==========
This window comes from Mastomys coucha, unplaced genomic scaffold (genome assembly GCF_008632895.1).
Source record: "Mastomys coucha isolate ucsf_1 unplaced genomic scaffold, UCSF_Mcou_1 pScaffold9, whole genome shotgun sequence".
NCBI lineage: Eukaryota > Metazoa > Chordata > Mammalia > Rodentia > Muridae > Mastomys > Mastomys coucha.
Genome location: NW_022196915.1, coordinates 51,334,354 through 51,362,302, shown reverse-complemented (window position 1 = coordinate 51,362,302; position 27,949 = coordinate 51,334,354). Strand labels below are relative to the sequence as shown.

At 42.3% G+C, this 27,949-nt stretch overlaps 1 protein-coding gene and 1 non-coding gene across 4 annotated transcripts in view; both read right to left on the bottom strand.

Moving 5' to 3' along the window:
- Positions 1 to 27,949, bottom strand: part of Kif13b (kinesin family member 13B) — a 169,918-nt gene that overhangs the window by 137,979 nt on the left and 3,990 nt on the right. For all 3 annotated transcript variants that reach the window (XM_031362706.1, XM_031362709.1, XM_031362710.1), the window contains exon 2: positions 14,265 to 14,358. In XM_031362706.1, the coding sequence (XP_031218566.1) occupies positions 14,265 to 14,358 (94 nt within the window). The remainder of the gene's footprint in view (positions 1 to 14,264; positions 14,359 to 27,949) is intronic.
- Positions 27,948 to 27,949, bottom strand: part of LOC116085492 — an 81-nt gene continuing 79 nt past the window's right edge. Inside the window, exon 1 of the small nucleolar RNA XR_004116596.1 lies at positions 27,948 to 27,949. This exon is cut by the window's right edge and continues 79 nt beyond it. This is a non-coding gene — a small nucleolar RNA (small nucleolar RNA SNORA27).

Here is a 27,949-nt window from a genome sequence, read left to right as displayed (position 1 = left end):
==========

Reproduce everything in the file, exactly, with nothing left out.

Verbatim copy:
This window comes from Mastomys coucha, unplaced genomic scaffold (genome assembly GCF_008632895.1).
Source record: "Mastomys coucha isolate ucsf_1 unplaced genomic scaffold, UCSF_Mcou_1 pScaffold9, whole genome shotgun sequence".
NCBI lineage: Eukaryota > Metazoa > Chordata > Mammalia > Rodentia > Muridae > Mastomys > Mastomys coucha.
Genome location: NW_022196915.1, coordinates 51,334,354 through 51,362,302, shown reverse-complemented (window position 1 = coordinate 51,362,302; position 27,949 = coordinate 51,334,354). Strand labels below are relative to the sequence as shown.

At 42.3% G+C, this 27,949-nt stretch overlaps 1 protein-coding gene and 1 non-coding gene across 4 annotated transcripts in view; both read right to left on the bottom strand.

Moving 5' to 3' along the window:
- Positions 1 to 27,949, bottom strand: part of Kif13b (kinesin family member 13B) — a 169,918-nt gene that overhangs the window by 137,979 nt on the left and 3,990 nt on the right. For all 3 annotated transcript variants that reach the window (XM_031362706.1, XM_031362709.1, XM_031362710.1), the window contains exon 2: positions 14,265 to 14,358. In XM_031362706.1, the coding sequence (XP_031218566.1) occupies positions 14,265 to 14,358 (94 nt within the window). The remainder of the gene's footprint in view (positions 1 to 14,264; positions 14,359 to 27,949) is intronic.
- Positions 27,948 to 27,949, bottom strand: part of LOC116085492 — an 81-nt gene continuing 79 nt past the window's right edge. Inside the window, exon 1 of the small nucleolar RNA XR_004116596.1 lies at positions 27,948 to 27,949. This exon is cut by the window's right edge and continues 79 nt beyond it. This is a non-coding gene — a small nucleolar RNA (small nucleolar RNA SNORA27).

Here is a 27,949-nt window from a genome sequence, read left to right as displayed (position 1 = left end):